A trip to Soni’s Garden

pond with waterfall
The pond I created with a small waterfall, filled with water hyacinth, lilies, parrot's feather, lizard's tail, and little goldfish that traveled in egg form from Soni's place.

A week and a half or so ago, we traveled south to Eagan to Soni Forsman’s water gardening retreat. It was a Minnesota State Horticultural Society sponsored event and brought together a great, motley crew of northern gardeners.

Garden get-togethers are great times to shoot the compost with your fellow dirt mavens and also get inspired by a passionate plant person, such as Soni. Soni is queen of all water plants. Her acreage in Eagan is home to several large-sized ponds, countless water containers and her pond plant business. If you are going to water garden in the North, connect yourself to Soni. A Google will get you her contact info.

red wing crock water garden
Red Wing crocks make great containers for water gardens. This one is home to water hyacinth and a 'Helvola' water lily.

A visit to Soni’s place will get you reasonably priced plants of all varieties, a ton of great advice and a heap of inspiration. Soni is a great teacher. You can ask her anything and she never lets you feel as if your question was a stupid one. In her world of let’s learn and water garden together, there are no stupid questions.

water hyacinth
Water hyacinth are prolific, branching creatures with a beautiful flower.

After visiting Soni last summer when I was working on an article on container water gardening for Northern Gardener magazine, I really got hooked on aquatic plants. I started creating containers around the garden, dotting them here and there, filling many with the water hyacinth that procreates like rabbits.

This season, I jumped into the deep end and dug two small ponds in the way back portion of my garden, one with a small water fall and the other, a still pond. Most of the month of May was devoted to plotting, digging, adjusting, exchanging pumps for more robust ones, and of course filling with water and garden accessorizing.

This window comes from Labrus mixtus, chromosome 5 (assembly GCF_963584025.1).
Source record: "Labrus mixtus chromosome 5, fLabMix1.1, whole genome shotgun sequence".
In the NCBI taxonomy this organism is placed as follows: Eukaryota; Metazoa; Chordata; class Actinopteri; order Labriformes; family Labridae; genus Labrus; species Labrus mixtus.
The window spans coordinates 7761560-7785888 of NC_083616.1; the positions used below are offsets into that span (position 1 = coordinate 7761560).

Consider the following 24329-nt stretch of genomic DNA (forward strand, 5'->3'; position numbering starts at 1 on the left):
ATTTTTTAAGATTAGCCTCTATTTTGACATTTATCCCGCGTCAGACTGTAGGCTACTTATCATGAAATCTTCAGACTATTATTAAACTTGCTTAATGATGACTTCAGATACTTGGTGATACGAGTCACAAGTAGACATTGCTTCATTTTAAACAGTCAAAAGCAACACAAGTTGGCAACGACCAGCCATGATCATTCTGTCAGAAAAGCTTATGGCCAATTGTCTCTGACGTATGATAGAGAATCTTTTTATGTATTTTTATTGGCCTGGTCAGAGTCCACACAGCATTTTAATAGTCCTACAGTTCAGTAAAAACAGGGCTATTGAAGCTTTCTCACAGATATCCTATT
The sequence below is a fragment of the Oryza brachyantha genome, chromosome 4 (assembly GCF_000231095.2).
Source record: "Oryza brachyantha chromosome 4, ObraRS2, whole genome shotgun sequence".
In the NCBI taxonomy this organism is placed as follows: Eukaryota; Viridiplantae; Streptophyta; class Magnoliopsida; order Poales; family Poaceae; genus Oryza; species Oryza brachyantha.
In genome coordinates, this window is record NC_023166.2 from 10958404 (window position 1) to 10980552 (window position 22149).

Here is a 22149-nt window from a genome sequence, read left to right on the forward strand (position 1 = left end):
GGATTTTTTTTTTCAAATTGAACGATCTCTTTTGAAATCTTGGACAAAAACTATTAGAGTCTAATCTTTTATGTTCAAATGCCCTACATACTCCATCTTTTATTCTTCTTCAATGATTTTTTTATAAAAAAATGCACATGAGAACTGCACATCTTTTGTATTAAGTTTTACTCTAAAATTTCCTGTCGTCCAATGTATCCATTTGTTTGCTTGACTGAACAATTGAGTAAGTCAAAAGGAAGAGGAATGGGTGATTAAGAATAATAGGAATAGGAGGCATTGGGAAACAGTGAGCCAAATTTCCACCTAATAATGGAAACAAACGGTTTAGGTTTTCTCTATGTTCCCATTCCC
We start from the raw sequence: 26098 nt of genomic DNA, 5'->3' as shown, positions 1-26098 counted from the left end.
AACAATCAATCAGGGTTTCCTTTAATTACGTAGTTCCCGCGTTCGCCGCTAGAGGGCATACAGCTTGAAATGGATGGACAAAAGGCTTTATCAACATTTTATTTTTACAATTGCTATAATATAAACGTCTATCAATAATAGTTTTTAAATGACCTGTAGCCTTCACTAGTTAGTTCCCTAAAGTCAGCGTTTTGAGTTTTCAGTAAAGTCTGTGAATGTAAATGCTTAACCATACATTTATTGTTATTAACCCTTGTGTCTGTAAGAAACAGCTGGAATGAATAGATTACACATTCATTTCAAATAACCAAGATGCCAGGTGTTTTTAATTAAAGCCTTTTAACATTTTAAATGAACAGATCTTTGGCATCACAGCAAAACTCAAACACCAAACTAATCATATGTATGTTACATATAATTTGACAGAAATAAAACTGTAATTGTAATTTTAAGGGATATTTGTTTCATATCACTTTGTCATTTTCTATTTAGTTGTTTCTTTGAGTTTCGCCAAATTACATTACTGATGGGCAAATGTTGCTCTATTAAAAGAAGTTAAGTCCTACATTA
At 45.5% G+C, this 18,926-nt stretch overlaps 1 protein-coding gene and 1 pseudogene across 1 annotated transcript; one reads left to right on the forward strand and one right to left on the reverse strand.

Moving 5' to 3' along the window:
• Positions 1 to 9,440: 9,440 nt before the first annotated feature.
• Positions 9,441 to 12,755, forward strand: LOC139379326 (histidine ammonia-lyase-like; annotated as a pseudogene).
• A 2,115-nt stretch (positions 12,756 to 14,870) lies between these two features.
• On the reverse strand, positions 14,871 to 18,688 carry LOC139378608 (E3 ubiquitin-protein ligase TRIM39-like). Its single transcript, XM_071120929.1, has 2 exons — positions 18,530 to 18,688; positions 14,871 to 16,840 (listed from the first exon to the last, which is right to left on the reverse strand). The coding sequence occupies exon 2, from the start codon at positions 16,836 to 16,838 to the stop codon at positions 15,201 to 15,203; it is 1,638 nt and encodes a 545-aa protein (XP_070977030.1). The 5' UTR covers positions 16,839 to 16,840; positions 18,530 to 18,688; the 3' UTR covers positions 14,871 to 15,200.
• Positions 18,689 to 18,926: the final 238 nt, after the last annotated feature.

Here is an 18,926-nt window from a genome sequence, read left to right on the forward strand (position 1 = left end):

I used flexible liners for my two ponds, instead of the pre-formed plastic liners. I was working in a tight space and needed the flexibility of creating my own design to fit into the particular space. Also, I imagined it being an easier process than digging a hole to perfectly fit the size and shape of the molded liner.

gloriosa water lily
Water lily 'Gloriosa' is a prolific bloomer.

My advice for digging is to break it up into several smaller sessions and enjoy the 1,000s of calories that you are burning. Having a plan for the displaced soil helps, as well. I topped of my raised beds in the vegetable gardens and also created the mound above the pond, that holds the waterfall. Speaking of, my waterfall consists of two ready-made “streamlets,” easily found at home improvement stores and garden centers. Cleverly placed rocks mask their plastic edges nicely.

I had overwintered three water lilies, a lizard’s tail and a sedge grass. I visit to

water lettuce in watering can
Even a head of water lettuce in a watering can makes a splash.

Soni’s place this spring produced a lotus, a horsetail grass, a rosea, parrot’s feather, water hyacinth, and fertilizer tabs.

I think water gardening gives one the sense that you can have it all. You create your own little paradise in your backyard, and no water the size, a water garden always has a certain “wow” factor.


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